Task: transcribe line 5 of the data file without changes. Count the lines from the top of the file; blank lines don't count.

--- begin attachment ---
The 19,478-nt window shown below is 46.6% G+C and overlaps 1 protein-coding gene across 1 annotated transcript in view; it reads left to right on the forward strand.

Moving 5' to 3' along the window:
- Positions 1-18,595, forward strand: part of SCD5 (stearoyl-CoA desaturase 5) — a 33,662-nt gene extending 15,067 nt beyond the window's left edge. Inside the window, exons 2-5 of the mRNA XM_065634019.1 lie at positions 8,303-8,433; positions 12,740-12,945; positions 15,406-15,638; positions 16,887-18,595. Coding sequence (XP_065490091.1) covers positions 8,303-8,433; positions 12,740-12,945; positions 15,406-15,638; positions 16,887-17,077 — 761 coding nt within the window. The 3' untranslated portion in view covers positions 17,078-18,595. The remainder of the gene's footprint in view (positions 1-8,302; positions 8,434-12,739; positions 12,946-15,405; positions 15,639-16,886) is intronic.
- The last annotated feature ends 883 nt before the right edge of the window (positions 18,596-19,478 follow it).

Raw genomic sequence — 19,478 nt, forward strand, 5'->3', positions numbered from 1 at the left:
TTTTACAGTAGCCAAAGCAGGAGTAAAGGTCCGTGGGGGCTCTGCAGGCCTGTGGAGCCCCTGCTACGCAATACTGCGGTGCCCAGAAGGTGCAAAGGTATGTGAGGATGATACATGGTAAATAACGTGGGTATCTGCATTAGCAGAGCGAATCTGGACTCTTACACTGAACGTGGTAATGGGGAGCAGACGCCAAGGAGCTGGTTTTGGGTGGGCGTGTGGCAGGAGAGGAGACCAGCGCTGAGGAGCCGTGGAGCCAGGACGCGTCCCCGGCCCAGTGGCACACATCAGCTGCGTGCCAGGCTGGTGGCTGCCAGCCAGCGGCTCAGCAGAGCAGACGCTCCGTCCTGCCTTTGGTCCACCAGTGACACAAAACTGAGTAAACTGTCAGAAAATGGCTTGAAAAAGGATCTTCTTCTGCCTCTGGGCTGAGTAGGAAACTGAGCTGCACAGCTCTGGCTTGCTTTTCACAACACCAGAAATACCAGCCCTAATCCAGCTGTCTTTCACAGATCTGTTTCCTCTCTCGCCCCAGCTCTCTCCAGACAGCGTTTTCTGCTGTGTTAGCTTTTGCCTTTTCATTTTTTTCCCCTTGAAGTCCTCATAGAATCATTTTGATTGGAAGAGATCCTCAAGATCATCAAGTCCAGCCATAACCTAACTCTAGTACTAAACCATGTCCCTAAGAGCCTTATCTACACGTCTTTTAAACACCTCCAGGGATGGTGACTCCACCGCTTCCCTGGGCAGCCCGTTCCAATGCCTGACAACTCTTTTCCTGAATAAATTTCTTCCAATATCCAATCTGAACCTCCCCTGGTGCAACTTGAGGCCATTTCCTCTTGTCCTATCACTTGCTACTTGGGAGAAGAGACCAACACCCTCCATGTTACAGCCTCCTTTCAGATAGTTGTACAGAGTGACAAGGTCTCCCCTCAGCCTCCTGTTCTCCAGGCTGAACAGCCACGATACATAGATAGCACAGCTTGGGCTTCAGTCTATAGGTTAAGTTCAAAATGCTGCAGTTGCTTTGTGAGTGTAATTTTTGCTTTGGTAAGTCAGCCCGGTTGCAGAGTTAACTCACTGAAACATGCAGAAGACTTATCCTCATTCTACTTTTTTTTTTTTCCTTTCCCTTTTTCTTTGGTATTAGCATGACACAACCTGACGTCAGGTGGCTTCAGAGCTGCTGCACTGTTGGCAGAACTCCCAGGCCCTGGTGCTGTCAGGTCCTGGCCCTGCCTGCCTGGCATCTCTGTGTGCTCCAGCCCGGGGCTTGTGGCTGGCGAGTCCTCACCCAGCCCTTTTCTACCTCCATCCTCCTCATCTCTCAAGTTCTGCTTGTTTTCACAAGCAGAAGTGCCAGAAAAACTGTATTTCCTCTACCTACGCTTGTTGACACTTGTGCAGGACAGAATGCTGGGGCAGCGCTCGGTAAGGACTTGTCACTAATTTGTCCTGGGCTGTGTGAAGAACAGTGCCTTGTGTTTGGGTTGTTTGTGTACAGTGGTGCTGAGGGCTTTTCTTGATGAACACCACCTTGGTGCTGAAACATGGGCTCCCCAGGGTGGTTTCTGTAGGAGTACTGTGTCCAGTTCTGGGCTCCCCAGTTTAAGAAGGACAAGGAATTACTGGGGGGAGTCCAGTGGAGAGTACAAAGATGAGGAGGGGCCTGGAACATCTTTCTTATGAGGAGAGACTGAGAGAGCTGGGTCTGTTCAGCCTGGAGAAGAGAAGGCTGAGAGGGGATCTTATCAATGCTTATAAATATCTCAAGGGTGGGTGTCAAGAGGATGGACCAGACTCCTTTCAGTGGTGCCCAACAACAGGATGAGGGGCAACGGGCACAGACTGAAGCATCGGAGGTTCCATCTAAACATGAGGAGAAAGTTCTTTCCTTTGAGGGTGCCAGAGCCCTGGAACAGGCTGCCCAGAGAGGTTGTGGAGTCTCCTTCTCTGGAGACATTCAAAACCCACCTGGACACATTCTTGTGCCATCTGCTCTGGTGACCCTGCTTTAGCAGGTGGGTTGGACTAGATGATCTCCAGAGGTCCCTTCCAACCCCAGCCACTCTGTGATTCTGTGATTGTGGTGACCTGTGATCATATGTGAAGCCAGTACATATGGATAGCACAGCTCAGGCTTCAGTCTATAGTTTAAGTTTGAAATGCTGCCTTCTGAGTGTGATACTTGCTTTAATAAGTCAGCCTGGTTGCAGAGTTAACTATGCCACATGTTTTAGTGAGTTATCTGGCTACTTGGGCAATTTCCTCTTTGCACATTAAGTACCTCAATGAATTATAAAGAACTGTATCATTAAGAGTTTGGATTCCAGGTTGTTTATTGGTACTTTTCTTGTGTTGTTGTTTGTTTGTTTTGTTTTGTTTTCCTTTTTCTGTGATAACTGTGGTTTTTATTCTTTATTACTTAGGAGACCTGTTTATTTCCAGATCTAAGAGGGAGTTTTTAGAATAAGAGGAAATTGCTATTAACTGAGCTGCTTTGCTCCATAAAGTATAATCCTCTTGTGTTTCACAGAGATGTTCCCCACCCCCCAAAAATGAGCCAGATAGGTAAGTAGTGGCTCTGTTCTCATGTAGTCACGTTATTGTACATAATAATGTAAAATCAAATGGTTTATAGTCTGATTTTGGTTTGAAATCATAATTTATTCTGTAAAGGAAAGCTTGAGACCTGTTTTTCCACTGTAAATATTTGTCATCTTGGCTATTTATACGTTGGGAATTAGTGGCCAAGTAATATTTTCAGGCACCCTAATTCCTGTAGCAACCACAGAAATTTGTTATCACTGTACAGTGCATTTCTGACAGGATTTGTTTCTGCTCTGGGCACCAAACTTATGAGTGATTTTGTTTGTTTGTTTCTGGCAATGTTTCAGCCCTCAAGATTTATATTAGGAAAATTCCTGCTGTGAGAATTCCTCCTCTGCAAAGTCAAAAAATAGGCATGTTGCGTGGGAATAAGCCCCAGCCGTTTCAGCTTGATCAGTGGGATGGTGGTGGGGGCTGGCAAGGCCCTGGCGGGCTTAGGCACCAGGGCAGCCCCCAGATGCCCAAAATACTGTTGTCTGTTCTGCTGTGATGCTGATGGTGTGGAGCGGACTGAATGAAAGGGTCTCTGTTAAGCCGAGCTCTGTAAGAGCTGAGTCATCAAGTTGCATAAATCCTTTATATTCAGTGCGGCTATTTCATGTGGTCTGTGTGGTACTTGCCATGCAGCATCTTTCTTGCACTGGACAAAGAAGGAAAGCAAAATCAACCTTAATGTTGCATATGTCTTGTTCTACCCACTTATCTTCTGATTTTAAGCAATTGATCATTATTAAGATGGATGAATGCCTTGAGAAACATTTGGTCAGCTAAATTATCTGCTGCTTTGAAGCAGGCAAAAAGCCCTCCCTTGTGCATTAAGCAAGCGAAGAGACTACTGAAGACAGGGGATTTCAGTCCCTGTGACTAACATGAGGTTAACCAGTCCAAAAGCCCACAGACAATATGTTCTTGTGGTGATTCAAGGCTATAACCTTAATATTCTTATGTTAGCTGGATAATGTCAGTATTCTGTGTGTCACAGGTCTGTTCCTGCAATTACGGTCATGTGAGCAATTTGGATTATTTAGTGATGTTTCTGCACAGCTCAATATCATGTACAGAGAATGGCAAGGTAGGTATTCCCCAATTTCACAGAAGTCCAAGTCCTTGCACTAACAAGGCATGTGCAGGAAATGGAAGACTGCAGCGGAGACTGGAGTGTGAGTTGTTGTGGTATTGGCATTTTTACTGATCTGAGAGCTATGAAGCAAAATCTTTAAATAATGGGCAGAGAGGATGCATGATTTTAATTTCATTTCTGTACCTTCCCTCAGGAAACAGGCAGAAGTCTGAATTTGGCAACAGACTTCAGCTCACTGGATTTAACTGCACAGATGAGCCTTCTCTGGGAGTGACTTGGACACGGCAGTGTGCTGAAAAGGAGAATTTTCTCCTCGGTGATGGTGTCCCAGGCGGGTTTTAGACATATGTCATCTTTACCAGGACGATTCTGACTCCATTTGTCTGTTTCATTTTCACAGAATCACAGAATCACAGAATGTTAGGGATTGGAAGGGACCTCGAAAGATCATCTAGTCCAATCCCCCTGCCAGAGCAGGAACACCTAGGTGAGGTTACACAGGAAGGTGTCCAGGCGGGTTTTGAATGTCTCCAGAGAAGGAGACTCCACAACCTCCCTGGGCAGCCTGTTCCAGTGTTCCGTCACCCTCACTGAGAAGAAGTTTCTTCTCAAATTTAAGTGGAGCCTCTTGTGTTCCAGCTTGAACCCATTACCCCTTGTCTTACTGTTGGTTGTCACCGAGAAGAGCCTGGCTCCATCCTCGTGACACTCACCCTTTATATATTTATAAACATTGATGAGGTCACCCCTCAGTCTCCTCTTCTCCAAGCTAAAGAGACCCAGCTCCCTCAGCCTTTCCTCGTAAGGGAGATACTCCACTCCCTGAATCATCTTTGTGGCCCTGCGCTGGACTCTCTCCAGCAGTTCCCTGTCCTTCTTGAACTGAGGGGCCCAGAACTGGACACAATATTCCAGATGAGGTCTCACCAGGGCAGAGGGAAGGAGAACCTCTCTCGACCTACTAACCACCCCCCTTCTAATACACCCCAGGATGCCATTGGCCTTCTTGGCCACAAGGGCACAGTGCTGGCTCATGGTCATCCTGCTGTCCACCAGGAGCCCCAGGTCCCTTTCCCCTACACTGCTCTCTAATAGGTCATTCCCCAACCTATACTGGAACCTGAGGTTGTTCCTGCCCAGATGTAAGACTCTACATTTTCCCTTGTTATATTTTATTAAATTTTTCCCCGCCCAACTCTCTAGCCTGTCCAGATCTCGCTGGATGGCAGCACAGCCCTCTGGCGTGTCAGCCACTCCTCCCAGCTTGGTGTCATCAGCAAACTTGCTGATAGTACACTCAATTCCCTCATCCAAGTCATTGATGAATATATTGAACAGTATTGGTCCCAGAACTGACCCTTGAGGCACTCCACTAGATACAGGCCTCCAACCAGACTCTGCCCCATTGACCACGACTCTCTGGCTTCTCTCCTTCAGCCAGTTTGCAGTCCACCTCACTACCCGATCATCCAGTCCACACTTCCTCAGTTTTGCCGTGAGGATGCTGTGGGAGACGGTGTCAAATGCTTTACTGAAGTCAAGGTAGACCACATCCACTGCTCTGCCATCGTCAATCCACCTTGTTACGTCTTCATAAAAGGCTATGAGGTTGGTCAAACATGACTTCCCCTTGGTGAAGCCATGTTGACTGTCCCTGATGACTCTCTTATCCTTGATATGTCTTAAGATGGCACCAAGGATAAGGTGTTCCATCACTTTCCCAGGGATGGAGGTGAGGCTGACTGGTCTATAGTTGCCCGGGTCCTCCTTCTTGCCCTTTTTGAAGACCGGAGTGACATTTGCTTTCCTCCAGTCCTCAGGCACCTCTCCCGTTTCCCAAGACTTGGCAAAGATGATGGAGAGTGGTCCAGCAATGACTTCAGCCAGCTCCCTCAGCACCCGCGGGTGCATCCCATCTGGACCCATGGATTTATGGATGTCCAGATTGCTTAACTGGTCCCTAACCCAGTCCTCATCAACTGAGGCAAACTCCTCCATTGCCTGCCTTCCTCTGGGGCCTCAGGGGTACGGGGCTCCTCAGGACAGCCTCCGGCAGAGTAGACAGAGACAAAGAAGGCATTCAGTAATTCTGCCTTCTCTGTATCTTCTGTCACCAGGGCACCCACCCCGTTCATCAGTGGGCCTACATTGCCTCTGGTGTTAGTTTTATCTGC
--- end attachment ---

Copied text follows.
Raw genomic sequence — 19,478 nt, forward strand, 5'->3', positions numbered from 1 at the left: